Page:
The Hate We Hold

This post was written by Annie Wiltse.

It was July 7, 2011.

I was living in Grand Rapids, working at Kumon, and enjoying the summer before my senior year of college.

I was working when my boss came up to me and told me not to let any of the students out of the center without their parents. A few miles south of us, there was violence unleashing. "They're killing kids down there," she said.

It was nearly ten years to 9/11. I flashed back to the memory of walking into my classroom, black smoke streaming from a skyscraper, my teacher's eyes unmoving from the scene, and realized I knew just how she had felt.


How close do you have to be to a tragedy for it to be yours?

I didn't know any one of the seven people who died in their homes. But my friend did. And another friend nearly got caught in a crossfire of bullets when she crossed an intersection downtown where the shooter was driving through, gun firing.

I drove home from work and saw more police cars on one small stretch of highway than I think I had ever seen in my life to that point. I happened to be going the opposite direction of the barricade. And then I got home to realize just minutes before I had driven I-131, the police shut it down because the shooter was driving the same stretch.

He abandoned his car on the highway, took up refuge in a random house, held the people within hostage. By the middle of the night, the hostages were free and he had turned the gun on himself. I don't remember that concretely although I know it happened, but I do remember vividly the moment at which I read a status of someone I knew on Facebook: "Thank God the shooter killed himself."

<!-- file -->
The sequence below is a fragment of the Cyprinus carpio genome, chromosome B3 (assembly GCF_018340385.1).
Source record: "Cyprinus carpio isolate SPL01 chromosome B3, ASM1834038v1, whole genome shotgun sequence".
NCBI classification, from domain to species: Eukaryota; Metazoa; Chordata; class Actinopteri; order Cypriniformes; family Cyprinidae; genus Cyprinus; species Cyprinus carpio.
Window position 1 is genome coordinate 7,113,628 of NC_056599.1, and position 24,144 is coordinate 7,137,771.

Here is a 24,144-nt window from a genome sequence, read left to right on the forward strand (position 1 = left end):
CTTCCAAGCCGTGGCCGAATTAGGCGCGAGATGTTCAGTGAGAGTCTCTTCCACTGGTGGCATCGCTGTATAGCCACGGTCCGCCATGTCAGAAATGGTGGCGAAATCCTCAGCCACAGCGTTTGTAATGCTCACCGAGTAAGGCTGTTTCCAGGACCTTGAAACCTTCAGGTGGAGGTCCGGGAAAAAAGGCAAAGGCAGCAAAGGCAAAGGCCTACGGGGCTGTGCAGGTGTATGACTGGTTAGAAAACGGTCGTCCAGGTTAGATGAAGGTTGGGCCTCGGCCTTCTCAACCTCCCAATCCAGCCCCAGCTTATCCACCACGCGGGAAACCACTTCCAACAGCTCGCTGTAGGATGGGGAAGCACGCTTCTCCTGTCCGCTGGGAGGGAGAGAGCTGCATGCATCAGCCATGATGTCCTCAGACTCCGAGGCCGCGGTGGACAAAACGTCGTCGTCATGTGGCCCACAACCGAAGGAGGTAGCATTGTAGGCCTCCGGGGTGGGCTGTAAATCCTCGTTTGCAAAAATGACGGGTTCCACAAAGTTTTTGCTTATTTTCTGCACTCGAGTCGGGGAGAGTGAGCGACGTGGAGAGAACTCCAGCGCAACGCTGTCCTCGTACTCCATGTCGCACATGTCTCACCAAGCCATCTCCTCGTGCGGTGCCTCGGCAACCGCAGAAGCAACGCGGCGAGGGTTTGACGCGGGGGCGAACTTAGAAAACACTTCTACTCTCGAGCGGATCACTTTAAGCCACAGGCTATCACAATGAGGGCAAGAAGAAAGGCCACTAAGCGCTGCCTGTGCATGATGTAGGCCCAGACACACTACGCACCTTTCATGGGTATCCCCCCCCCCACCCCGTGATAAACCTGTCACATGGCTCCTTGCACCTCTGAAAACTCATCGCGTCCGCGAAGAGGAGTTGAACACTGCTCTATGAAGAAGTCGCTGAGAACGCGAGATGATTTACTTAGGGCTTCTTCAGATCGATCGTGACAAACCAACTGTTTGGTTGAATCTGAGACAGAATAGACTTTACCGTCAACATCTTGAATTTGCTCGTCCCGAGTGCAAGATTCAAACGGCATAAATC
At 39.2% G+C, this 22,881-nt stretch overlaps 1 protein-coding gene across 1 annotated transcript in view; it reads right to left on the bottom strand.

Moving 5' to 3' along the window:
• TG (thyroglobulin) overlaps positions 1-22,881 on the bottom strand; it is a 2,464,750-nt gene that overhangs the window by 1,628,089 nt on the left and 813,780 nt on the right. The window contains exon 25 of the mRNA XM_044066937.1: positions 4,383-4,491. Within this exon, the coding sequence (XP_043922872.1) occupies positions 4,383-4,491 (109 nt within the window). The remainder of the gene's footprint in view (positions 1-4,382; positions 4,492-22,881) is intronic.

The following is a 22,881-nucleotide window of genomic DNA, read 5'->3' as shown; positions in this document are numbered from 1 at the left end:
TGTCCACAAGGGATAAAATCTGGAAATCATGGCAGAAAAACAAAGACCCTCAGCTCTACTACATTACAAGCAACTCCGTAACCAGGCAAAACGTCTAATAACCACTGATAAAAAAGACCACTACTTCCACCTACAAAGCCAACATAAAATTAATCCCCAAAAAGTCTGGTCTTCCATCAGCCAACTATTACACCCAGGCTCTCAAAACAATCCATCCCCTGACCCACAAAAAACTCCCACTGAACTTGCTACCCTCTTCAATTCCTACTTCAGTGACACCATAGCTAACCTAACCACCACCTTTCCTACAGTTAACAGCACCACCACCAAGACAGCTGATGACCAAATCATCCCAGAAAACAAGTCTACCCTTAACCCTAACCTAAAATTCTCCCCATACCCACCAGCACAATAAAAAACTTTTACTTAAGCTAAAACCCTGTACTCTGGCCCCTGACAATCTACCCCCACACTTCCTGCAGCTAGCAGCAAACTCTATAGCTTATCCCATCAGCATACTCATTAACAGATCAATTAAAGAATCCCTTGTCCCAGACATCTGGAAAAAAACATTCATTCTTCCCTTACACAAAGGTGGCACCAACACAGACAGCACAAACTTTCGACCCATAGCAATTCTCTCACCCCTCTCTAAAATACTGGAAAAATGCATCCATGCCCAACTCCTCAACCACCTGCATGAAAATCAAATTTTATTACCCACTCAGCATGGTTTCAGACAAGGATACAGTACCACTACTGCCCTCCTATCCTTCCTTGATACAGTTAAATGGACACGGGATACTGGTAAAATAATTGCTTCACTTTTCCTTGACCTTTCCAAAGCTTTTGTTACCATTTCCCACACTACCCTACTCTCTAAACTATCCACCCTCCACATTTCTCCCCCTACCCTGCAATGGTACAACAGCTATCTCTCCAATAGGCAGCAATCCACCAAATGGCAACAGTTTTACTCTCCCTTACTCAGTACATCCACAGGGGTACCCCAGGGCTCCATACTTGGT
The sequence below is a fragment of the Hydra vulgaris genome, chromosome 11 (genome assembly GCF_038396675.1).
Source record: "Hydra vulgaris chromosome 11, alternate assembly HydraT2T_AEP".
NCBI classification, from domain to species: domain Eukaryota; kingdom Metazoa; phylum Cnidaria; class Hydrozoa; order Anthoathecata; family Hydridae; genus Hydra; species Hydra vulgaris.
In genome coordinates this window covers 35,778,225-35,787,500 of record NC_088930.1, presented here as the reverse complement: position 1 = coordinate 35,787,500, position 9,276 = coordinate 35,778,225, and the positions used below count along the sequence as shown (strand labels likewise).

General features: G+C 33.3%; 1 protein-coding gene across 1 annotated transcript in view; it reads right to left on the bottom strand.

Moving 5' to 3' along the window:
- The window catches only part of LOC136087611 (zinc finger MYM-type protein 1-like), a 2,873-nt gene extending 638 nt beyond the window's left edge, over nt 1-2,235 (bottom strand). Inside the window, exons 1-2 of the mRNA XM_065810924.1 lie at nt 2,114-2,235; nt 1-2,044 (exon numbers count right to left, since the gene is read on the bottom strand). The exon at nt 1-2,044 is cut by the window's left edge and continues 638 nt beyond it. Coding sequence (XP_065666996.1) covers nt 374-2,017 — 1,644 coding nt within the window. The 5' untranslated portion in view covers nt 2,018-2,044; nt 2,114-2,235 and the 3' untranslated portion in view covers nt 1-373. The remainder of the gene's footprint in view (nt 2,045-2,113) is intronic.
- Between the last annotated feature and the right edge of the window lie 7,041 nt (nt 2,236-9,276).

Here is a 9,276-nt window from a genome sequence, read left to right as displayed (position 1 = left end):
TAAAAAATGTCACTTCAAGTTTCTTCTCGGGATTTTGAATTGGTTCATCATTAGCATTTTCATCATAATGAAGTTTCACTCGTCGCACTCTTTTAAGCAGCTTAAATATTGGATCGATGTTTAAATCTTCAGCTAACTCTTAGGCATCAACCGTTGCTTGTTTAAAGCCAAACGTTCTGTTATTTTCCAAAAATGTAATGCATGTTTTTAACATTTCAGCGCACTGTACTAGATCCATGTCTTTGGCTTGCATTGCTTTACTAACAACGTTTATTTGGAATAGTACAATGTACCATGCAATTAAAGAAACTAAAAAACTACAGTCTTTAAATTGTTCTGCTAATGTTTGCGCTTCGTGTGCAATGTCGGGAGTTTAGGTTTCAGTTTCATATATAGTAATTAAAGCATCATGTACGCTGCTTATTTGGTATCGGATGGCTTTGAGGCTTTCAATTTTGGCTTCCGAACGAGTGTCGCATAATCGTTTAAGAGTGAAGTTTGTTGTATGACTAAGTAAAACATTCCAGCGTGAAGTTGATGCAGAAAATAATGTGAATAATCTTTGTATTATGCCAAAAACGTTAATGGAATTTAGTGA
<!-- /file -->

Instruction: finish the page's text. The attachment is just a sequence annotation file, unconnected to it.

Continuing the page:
Thank God what?!


I'm writing this the day after Oregon and I'm just wondering what people are thanking God for in the aftermath of this mess.

In university, I took a class called Trauma, Culture, Memory, and we talked about 9/11 almost nonstop every class period. How did we, as a nation, process that? react to that? grow from that? What was the extent of sacred space and sacred time? (Sacred space is the room you give someone to grieve tragedy. Sacred time is the length of time you give them to do the same.)

I'm wondering the same here. I'm not sure what's appropriate to say or do or even think.

But I do know one thing. If you're thanking God the shooter is dead, you're thanking Him for the wrong thing.


Let me tell you a different version of the same story: In July of 2011, I was living in Grand Rapids when a shooter killed eight people.

It strikes you differently, doesn't it? You have sympathy and grief split eight different ways. But when we hear he shot seven other people and then killed himself, we often only split it the seven.

I'm suggesting we split it an eighth.

Because you know what else I grieve, besides the lives of seven people who shouldn't have had to die?

I grieve the life of an eighth person who shouldn't have had to die.

I grieve the fact that I will only know him for his most visible sins.

I grieve that sin gripped him in such a way that he felt taking life was the appropriate response to whatever had provoked him.

I grieve the life of a person that God created and loved. I grieve the life of a person that will now never have the opportunity to respond to that.


Pray for those who persecute you.

I don't think it's too soon to remind myself and you of that. I don't think it's too soon to tell you we shouldn't vilify the shooter at UCC in Oregon even though he intentionally targeted those who would claim the name of Christ.

I don't think it's too soon to remind myself and you that there's another man who killed Christians that we actually laud.

His name was Saul.

He changed it, though. To Paul.


This is grace. This is the good fight.

This is putting everything behind us that would call us to sin and hate and anger.

This is putting only Jesus before us.

"Forgive them, Father, for they know not what they do."

Forgive us, Father. For the hate we hold for murderers only makes us the same.

Annie Wiltse is a 24-year-old writer, traveler, and talkative introvert who loves Jesus desperately. A native of the Detroit suburbs, she graduated from Grand Valley State University in 2012 with a B.A. in English Language and Literature and currently works in financial education. Annie enjoys donuts, iced vanilla chai tea lattes, reading, and employing the Oxford comma. When she isn't writing on her blog or posting on Instagram, she's usually tweeting up a storm.